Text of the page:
A balancing act: using small molecules for therapeutic intervention of the p53 pathway in cancer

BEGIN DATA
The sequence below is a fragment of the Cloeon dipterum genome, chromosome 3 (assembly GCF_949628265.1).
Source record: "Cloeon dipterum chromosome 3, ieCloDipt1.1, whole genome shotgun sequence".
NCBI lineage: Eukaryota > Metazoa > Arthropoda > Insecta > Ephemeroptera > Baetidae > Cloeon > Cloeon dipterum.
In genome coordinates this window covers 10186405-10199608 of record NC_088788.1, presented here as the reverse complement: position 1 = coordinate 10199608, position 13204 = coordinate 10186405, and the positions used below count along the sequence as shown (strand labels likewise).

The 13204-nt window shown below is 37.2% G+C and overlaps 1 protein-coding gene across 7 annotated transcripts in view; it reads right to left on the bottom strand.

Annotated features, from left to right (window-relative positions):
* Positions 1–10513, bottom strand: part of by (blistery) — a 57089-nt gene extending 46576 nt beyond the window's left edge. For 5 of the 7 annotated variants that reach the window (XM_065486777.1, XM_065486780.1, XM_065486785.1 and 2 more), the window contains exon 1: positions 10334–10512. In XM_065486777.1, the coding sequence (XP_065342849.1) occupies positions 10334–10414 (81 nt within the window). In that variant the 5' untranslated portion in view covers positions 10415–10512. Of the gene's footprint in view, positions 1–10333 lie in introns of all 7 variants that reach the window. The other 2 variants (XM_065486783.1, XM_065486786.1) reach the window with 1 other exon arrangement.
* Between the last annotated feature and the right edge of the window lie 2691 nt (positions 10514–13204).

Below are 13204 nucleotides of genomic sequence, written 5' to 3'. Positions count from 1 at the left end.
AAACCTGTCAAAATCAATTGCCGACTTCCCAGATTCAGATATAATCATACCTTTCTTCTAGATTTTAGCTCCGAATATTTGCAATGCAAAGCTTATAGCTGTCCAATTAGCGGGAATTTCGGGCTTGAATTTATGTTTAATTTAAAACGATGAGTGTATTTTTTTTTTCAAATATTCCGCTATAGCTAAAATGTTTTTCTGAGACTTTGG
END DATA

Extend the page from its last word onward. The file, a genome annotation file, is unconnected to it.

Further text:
Referred to as the “guardian of the genome”, p53 is the most frequently mutated protein in cancer and almost all cancers exhibit malfunction along the p53 pathway. As an overexpressed and tumour-specific target, the past two decades have seen considerable dedication to the development of small molecules that aim to restore wild-type function in mutant p53. In this review we collect and communicate the chemical principles involved in small molecule drug design for misfolded proteins in anticancer therapy. While this approach has met with significant challenges including off-target mechanisms that induce cytotoxicity independent of p53 status, major technological advancements in gene sequencing capability and a shift towards personalized medicine holds significant promise for p53 reactivating compounds and could have widespread benefits for the field of cancer therapy.